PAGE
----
Consequently, he urged the Federal Government to move the taskforce, including Customs, away from the route to ease traffic.
The reconstruction of the road that leads to Apapa and Tin Can Island Ports is being undertaken by Dangote Group, Nigerian Flour Mill Limited and the Nigeria Port Authority (NPA), which are together committing N4.34 billion to the project.
Justifying the involvement of his company in sponsoring the project, Managing Director, Flour Mills Limited, Paul Gbadedo, lamented that it has been difficult for businesses and residents of Apapa.
Noting that the economy of Apapa is very huge, he said that businesses cannot see the traffic and road deteriorating without doing something.
He stated that 75 to 80 per cent of imports passed through the Apapa ports, noting that the road is strategic.
Dangote stressed that it did not make any commercial sense for Customs to mount check points outside the wharf after they might have checked and certified goods at the ports.
“If there should be any more checkpoints, they should be at the toll gates, not here where they are obstructing traffic flow,” he said.
Africa’s richest man said he was impressed with the progress and quality of work being done by AG Dangote, the contractor handling the reconstruction of the road.
He also lauded the palliative work going on on Apapa Oshodi Expressway and the Trailer Park being constructed by government off the expressway, pointing out that these were efforts being made to ensure that the access roads to the ports are decongested.
“My impression of this road has changed because AG Dangote is doing a great and excellent work here. You can see the quality of work being done. This is quite impressive. Even in Germany, you cannot see this kind of quality of road. This road can last at least two generations in which case you will be talking about over 60 years. It is so solid that it can take any weight and any traffic,” Dangote said.
“I can assure you that we will double our efforts to complete the project on schedule, that is, latest by the end of June,” he said.
Chief Executive, AG Dangote, Ajif Juma, stated that the company is facing a lot of challenges, citing traffic and gas pipeline as major ones.
“But now we are working hard to ensure we finish on schedule with some of our workers on night shift,” he said.
CBN to banks: Settle customers’ complaints within 2 weeks
Deposit Money Banks ( DMBs) and other financial Institutions have been directed by the Central Bank of Nigeria (CBN) to settle customers’ complaints on issues of overcharge, unauthorised deductions and other matters within two weeks.
CBN Head of Complaints management Division, Mr Tajudeen Ahmed, conveyed the Apex Bank’s directive in Abuja. He said the regulator would ensure that bank customers receive redress on issues of excess charges or unauthorised withdrawal.
Ahmed reiterated the CBN’s commitment to eradicating the culture of excess and arbitrary charges. According to him, the CBN has since issued a circular,which could be found on the its website showing all legitimate bank charges. He explained that any charge outside what is contained in the circular was not allowed and should not be charged.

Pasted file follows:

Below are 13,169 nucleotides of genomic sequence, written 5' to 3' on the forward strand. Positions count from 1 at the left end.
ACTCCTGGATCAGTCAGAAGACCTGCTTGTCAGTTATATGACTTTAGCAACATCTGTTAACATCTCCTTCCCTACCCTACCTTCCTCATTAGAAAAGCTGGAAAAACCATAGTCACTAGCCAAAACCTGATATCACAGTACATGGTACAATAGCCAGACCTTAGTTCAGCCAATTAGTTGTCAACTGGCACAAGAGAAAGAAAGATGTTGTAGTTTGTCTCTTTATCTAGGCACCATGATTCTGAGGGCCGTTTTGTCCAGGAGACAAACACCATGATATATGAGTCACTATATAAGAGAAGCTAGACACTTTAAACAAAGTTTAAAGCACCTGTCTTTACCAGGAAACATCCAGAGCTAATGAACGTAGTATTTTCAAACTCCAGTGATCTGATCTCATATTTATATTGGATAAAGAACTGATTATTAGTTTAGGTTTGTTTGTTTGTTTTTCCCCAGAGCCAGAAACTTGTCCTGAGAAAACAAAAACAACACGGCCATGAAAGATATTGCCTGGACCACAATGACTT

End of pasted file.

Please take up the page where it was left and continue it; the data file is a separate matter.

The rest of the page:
“The Consumer Protection Department issued guidelines to banks dated August 16, 2011, directing all banks and other financial institutions to resolve all customer complaints within two weeks of receipt of that complaint,” he said. “Before the expiration of that complaint, the financial institution is expected to be engaging the customer on a continuous basis to update him or her on the status of the complaint. “If it is not resolved within the deadline given, then such a person is encouraged to draw the attention of Central Bank of Nigeria to find solution to that complaint.”
Ahmed enjoined customers with unresolved complaints to contact the CBN by writing to the Director Consumer Protection Department. He also advised disgruntled bank customers to visit any branch of the CBN closest to them to lay their complaints.
“The CBN continually engages the banks to find out if their conducts and practices are fair to their customers in order to stimulate people’s confidence in the banking system. “Non-adherence to that normally results to regulatory sanctions as the case may be,” he said.
Ahmed faulted banks for setting a limit on ATM withdrawals to get customers to make several withdrawals to cash large sums. “I have also observed and noted this. Don’t forget that at the beginning, it wasn’t like this. Over time, we started having this problem.
“One of the reasons is that the quantum of N500 denomination is much more than that of N1,000 denomination,” he said. “When we approached the banks about these problems, they said that the machines become easily faulty when it is set to dispense up to N30, 000 to N40, 000 units.
“However, CBN has directed that the machines that allow payment of up to N30,000 to N50,000 should be installed. “This is still ongoing. The Banking and Payment Department of the CBN is championing it.” In her remarks, Head, Consumer Protection Department, Mrs Hadija Kasim, admonished bank customers to imbibe cashless policy.
“Let’s not forget that ATM cards can also be used on Point of Sale (POS) terminals. We are encouraging people that unless it is absolutely necessary, they should reduce the carriage of cash. Cashless transactions are more convenient, safer and you will avoid the problem of overcharges,” she said. She advised bank consumers to use bank transfer channels for transactions in cases where sellers do not have POS.